The most oft repeated refrain, in both my maternal and paternal families is that we bequeath debt. Dark and wry humour is used to cloak the despair at family gatherings. Elderly aunts and uncles used to snigger that inheritance in our community meant asthma and debt. The humour is lost in translation – it sounds funny in Gujarati – dam and devu.
Our ancestors held high posts and were granted villages by various regimes – Mughals, Peshwas, British – but the advent of the Republic brought an end to these glories and all they had left was the ground beneath their feet. The pride of one generation became the bane of another. The emphasis placed on scruples and social standing left them wanting in an increasingly commercial world, which in turn left their descendants to manage without substantial backing.
Every so often I visit my mother’s home and glance at the wall which holds framed photographs of our ancestors. The men in their suits, women in Gandhian attire, all seem to boast that they were the pioneers of an India in transition. Among them are recipients of the Padma Vibhushan, Padma Shri and Jamnalal Bajaj awards; their achievements drilled into our psyches. Paradoxically though, we remember more fondly those family members who were the proverbial black sheep; the stories of their follies continue to regale us at parties.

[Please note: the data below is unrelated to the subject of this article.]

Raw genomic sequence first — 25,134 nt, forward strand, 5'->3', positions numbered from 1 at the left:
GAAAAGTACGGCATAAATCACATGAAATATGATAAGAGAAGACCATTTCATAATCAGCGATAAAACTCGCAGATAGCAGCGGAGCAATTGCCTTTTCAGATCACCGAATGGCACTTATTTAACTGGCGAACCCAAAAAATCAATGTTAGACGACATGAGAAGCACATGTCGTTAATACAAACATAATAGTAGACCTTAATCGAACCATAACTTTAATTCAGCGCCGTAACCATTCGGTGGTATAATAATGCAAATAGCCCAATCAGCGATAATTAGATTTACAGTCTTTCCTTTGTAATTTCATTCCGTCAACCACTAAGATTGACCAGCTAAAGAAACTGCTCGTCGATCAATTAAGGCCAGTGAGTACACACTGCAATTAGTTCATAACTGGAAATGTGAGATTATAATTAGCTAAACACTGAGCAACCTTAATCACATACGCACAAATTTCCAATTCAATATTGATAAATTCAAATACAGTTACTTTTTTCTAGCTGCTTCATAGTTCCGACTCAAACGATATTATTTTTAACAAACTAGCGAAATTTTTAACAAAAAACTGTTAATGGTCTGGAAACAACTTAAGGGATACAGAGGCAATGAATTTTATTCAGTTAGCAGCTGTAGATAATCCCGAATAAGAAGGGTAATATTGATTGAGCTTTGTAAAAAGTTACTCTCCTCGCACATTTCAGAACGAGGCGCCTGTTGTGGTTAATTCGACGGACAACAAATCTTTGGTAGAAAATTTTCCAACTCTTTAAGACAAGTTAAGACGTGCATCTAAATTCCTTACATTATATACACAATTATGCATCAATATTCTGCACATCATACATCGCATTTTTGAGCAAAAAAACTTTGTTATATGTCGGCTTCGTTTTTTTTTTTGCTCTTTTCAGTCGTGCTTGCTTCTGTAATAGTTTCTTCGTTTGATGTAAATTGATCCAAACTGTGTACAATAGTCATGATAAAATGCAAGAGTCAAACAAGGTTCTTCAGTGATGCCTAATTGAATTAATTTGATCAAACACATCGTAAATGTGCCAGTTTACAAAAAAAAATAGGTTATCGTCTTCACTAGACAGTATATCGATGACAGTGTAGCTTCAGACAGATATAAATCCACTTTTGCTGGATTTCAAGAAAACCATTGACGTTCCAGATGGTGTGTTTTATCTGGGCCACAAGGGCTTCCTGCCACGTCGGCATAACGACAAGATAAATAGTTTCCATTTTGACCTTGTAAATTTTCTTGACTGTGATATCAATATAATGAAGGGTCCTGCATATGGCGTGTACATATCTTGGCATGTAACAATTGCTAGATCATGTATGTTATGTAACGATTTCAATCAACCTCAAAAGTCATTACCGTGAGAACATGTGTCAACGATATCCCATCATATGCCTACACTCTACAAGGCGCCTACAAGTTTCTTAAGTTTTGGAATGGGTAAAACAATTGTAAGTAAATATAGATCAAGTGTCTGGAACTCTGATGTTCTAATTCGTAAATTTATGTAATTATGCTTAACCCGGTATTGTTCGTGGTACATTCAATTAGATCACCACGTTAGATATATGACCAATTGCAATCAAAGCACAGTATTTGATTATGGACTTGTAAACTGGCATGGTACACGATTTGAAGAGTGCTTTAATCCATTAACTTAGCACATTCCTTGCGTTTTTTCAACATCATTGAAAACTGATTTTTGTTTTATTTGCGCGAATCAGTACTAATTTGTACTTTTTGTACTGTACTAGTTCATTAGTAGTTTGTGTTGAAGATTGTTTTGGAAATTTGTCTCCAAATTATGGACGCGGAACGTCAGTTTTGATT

As the decades of my life sped on and family gatherings grew less frequent because of the gradual passing away of many, I remained consumed by this modern, demanding lifestyle that makes money a prerequisite to live the good life and there is no denying it. Even so, as I inch closer to the time when I am at risk of becoming the eldest generation in my family, I feel magnetically drawn to the memorabilia of bygone times. I have inherited cupboards full of books, among which are my father’s copies of the Bhagavad Gita, and notebooks of my mother’s English translations of the Sanskrit originals- Upanishads and the Rig Veda. I ignored this inheritance for years until recently when I wiped the dust off of one of the volumes and rested my eyes over paragraphs against which my father’s thoughts have been penned in his cursive slant. An existential quest that belonged to him once, is now echoed in me.
It’s as though the stoic countenances on the wall had lain in wait for me to pick up the books and share their contents. My ancestors haven’t crossed over to the other side. It is quite the opposite; they are inside me. Their thoughts, voices and ideologies course through me. I believe everyone has something to impart and one doesn’t need a bloodline to do it. It can be a recipe book, a spiritual lesson, a skill, an artform or an attitude: optimism, confidence, grace, poise. It hasn’t come to us in one generation. We are the products of many centuries of living and learning.Share this :